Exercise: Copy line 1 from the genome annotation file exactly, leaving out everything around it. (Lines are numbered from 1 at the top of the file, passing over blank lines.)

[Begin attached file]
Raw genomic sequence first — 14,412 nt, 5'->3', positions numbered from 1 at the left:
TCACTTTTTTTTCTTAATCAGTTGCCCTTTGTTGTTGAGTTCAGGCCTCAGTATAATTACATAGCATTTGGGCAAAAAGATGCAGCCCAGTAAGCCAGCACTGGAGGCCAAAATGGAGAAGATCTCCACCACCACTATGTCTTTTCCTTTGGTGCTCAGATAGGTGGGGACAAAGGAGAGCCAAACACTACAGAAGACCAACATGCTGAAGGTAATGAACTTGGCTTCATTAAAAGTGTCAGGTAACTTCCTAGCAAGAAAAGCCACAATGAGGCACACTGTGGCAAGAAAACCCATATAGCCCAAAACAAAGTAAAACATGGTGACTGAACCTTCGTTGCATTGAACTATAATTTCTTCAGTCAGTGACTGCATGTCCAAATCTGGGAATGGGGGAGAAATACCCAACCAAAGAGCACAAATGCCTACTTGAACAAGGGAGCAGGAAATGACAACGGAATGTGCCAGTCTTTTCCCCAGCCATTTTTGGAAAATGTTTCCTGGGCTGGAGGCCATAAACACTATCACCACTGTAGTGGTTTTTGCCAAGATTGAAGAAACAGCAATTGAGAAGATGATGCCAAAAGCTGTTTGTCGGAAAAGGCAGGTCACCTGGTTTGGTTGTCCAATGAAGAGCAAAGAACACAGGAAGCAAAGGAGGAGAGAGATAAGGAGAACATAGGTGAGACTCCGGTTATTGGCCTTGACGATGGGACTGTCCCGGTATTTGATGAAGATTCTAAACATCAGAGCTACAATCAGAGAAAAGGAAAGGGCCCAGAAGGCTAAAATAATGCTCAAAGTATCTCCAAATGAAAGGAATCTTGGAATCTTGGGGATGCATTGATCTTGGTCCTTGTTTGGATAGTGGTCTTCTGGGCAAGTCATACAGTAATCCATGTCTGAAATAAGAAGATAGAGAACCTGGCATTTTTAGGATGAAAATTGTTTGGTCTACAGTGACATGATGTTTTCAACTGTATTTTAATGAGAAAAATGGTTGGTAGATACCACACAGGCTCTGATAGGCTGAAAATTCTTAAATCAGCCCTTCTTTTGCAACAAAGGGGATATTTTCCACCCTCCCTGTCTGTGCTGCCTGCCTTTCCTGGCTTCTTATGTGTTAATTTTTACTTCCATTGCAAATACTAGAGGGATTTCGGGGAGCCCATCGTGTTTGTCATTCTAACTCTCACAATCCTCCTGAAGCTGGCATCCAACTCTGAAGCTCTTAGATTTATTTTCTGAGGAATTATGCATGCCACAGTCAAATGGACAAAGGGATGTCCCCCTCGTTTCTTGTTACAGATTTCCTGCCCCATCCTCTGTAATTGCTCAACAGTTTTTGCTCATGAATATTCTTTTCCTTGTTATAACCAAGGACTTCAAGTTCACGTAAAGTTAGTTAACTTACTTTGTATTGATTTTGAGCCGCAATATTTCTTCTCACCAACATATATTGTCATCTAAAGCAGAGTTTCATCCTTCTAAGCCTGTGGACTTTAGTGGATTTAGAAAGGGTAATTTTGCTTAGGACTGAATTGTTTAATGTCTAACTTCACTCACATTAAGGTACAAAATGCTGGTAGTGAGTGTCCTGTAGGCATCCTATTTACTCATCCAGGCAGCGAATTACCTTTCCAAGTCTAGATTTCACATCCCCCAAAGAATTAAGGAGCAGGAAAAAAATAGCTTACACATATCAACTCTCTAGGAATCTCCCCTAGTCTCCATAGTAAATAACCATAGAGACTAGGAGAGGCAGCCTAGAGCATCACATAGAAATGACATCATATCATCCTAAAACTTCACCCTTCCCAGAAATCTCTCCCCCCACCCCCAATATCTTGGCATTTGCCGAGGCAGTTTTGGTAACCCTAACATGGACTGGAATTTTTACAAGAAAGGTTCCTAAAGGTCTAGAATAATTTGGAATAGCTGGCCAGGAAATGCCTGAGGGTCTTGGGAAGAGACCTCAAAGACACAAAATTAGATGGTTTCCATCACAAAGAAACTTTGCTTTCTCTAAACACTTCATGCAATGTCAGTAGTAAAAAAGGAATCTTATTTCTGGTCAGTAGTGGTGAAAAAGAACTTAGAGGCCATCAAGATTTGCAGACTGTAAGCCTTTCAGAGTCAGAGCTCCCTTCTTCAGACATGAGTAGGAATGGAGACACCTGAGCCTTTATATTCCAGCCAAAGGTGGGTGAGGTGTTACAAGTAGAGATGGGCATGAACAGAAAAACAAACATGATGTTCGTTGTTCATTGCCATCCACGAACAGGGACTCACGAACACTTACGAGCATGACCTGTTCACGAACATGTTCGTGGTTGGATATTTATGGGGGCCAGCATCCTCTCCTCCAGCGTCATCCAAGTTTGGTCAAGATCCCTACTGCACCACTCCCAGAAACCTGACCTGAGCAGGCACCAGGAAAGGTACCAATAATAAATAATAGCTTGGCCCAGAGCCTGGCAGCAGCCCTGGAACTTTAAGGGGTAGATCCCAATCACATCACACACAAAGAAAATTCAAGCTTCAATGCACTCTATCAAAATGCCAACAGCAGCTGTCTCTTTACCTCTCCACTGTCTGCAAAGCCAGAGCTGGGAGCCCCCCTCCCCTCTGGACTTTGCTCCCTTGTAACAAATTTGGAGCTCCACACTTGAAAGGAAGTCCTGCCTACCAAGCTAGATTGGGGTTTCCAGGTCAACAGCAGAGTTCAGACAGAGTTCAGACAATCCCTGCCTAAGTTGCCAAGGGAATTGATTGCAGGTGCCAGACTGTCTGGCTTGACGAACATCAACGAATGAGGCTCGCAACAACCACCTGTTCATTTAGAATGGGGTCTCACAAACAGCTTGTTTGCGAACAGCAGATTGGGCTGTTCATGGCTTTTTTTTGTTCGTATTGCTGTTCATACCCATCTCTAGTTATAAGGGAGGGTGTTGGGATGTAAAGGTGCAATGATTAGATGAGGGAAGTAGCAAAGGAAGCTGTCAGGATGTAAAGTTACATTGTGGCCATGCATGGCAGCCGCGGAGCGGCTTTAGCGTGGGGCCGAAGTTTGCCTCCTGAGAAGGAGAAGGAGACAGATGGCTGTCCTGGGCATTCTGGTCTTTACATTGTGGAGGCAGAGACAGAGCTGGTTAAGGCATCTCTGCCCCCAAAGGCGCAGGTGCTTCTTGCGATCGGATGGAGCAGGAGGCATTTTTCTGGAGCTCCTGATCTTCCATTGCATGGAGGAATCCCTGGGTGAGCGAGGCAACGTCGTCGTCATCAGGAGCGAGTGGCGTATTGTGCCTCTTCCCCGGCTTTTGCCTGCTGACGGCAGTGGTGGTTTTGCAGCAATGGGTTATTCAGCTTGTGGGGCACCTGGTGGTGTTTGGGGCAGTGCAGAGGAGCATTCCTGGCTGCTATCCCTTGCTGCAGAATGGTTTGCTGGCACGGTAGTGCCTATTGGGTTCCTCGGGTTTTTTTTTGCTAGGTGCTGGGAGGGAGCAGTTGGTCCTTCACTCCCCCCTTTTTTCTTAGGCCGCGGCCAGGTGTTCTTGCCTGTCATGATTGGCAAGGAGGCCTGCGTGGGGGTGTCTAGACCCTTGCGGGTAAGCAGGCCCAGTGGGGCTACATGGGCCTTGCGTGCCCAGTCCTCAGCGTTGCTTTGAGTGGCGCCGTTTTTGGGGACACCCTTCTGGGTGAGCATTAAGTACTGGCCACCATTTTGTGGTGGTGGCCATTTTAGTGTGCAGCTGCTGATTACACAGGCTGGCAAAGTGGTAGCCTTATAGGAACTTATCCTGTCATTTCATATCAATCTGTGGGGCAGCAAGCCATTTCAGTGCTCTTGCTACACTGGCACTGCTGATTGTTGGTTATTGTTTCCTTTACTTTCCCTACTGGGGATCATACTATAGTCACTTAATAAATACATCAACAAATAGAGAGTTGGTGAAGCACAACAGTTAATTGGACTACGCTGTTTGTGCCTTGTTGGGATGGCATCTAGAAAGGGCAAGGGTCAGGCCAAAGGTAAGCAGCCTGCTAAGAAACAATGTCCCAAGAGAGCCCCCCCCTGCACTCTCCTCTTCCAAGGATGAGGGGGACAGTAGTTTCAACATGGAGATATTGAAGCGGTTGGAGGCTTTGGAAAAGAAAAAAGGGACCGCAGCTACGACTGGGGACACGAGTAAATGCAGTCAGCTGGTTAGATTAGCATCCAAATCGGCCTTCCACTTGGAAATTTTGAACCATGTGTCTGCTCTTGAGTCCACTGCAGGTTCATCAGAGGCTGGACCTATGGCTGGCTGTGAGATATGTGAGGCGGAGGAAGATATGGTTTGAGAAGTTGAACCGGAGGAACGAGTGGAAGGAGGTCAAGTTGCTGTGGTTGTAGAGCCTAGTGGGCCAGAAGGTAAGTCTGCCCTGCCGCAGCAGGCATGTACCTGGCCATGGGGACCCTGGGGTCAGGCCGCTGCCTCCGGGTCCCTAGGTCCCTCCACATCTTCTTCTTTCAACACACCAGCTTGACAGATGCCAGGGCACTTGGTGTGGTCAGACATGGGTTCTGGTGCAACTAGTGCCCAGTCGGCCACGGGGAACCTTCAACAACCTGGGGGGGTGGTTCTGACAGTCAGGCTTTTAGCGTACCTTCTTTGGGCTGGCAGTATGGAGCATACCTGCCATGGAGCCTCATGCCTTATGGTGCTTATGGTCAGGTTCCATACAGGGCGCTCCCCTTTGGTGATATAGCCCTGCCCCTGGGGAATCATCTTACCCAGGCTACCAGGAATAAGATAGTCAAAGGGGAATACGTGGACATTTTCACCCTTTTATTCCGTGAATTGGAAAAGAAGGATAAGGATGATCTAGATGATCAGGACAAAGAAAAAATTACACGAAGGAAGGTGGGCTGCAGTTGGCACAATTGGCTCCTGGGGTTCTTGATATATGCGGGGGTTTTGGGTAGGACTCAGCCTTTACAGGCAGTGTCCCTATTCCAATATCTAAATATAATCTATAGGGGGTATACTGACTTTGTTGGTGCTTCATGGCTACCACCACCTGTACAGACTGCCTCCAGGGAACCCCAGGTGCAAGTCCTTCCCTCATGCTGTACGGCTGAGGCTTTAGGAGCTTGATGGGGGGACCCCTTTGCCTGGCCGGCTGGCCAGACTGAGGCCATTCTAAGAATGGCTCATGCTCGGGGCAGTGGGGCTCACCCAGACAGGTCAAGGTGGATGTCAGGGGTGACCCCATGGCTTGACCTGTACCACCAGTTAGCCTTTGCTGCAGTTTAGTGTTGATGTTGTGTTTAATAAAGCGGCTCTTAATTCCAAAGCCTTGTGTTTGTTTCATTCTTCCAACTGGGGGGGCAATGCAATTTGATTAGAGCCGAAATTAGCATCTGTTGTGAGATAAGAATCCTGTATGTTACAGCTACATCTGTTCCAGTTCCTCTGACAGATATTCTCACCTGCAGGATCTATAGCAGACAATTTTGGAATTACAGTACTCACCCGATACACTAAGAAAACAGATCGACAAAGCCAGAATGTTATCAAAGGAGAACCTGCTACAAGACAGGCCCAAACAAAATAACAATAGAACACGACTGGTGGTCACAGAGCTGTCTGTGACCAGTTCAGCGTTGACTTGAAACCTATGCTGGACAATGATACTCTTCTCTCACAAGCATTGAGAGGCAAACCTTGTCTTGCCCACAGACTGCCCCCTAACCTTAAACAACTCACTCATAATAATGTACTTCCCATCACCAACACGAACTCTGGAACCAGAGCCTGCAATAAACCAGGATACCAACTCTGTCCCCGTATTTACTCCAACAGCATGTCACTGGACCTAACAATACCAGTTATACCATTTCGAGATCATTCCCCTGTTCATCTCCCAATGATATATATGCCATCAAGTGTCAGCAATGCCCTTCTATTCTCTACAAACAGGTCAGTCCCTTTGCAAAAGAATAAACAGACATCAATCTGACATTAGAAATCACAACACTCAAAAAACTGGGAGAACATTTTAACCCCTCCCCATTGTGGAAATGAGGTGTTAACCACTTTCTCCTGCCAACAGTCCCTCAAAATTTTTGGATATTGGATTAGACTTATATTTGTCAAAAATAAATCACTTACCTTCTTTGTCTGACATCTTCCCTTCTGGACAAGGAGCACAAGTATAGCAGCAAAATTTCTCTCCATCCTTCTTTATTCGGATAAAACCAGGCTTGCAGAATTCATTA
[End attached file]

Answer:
Raw genomic sequence first — 14,412 nt, 5'->3', positions numbered from 1 at the left: